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E-CareManagement News

June 16, 2006


Doctors, before you get mad, let me acknowledge that the word "compete" isn't in most physicians' vocabularies.  Doctors relate much more to a culture rooted in service and professionalism rather than business competition. 


The medical home concept being advanced by primary care physicians could wind up competing with disease management (DM) companies. Ironically, this occurs at a time when most DM companies are picking up the pace of improving relationships and communications with doctors. 


While the medical home model isn't new, it has recently received formal endorsements from primary care physician groups.  The American Academy of Family Physicians (AAFP) Board adopted a policy in May 2006 and the American College of Physicians (ACP) Board of Regents approved a position paper in January 2006.  The AAFP represents 94,000 family medicine physicians and the ACP represents 119,000 internists.


Here's how the ACP summed up its version of the medical home:


The advanced medical home is a physician practice that provides comprehensive, preventive and coordinated care centered on their patients' needs, using health information technology and other process innovations to assure high quality, accessible and efficient care. Practices would be certified as advanced medical homes, and certified practices would be eligible for new models of reimbursement to provide financing commensurate with the value they offer. These practices would also be accountable for results based on quality, efficiency and patient satisfaction measures. The advanced medical home would be particularly beneficial to patients with multiple chronic diseases—a population of patients that is growing rapidly and that consumes a disproportionate share of health care resources.


There is a lot at stake here.  No matter what the doctors intend, the effect of the medical home model could be competitive to disease management (DM) companies and others.  The medical home could affect the flow of hundreds of billions of dollars – money that over time might flow either to physicians or to private companies.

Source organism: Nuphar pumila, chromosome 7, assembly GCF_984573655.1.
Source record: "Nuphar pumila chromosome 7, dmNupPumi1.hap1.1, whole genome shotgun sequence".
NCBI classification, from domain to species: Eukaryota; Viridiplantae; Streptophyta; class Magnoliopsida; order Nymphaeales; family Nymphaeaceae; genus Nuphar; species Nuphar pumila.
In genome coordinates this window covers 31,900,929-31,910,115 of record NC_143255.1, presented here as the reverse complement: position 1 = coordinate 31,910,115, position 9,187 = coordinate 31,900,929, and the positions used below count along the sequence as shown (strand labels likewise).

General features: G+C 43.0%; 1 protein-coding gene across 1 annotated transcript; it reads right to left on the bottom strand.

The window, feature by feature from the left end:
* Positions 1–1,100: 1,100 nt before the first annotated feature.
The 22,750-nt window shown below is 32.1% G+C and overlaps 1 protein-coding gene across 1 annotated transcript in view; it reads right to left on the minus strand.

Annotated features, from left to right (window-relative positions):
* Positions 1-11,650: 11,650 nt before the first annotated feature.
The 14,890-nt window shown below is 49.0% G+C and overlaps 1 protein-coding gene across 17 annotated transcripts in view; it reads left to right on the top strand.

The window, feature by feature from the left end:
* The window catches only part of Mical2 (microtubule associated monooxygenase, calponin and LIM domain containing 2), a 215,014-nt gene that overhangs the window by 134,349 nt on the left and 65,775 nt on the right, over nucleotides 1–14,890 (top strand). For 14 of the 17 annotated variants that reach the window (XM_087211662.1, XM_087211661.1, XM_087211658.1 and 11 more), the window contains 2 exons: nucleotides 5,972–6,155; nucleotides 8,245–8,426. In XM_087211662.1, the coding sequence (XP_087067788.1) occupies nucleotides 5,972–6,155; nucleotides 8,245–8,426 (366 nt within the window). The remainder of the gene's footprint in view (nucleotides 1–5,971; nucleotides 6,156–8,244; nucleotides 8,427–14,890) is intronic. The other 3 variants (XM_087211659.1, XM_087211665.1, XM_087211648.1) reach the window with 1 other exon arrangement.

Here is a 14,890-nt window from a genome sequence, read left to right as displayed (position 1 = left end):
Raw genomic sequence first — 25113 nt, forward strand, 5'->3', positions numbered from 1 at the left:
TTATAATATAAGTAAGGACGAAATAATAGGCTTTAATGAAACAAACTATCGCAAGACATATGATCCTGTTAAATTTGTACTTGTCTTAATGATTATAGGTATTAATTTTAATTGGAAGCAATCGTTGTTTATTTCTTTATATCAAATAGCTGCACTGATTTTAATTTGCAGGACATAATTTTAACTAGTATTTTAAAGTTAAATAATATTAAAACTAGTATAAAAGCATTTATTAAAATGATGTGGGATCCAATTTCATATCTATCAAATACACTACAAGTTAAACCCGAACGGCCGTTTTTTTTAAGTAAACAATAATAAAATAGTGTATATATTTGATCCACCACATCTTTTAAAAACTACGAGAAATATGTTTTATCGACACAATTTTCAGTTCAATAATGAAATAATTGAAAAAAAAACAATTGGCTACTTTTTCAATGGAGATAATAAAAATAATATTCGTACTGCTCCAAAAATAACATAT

Click here for more information about the medical home model.



Key Aspects of the Medical Home: Care Coordination + Technology


While there are many aspects to the medical home, I'd like to focus on two in particular:


1) Care coordination

2) Information and communication technology to support care and care management


Pop quiz:  Who wrote the following statement describing the term "care coordination":


The literature has correctly indicated that the term "care coordination", which is often used interchangeably with the term "care management," refers to a variety of activities. These include managing the transition of care across settings, the use of patient registries to allow for population-based care protocols, the use of frequent follow-up with patients to promote treatment plan compliance and to obtain healthcare data, the use of clinical practice guidelines, including feedback to the physician regarding their degree of compliance with the guidelines, and the teaching of disease self-management skills to patients. ...


Was this written by someone from a disease management company? a health plan?  a home health agency?  


It was written by...doctors!  ...and here's the punch line:


These care coordination activities are at the core of what defines a primary care physician.

Reform of the Dysfunctional Healthcare Payment Delivery System, ACP Position Paper, April 2006, p.16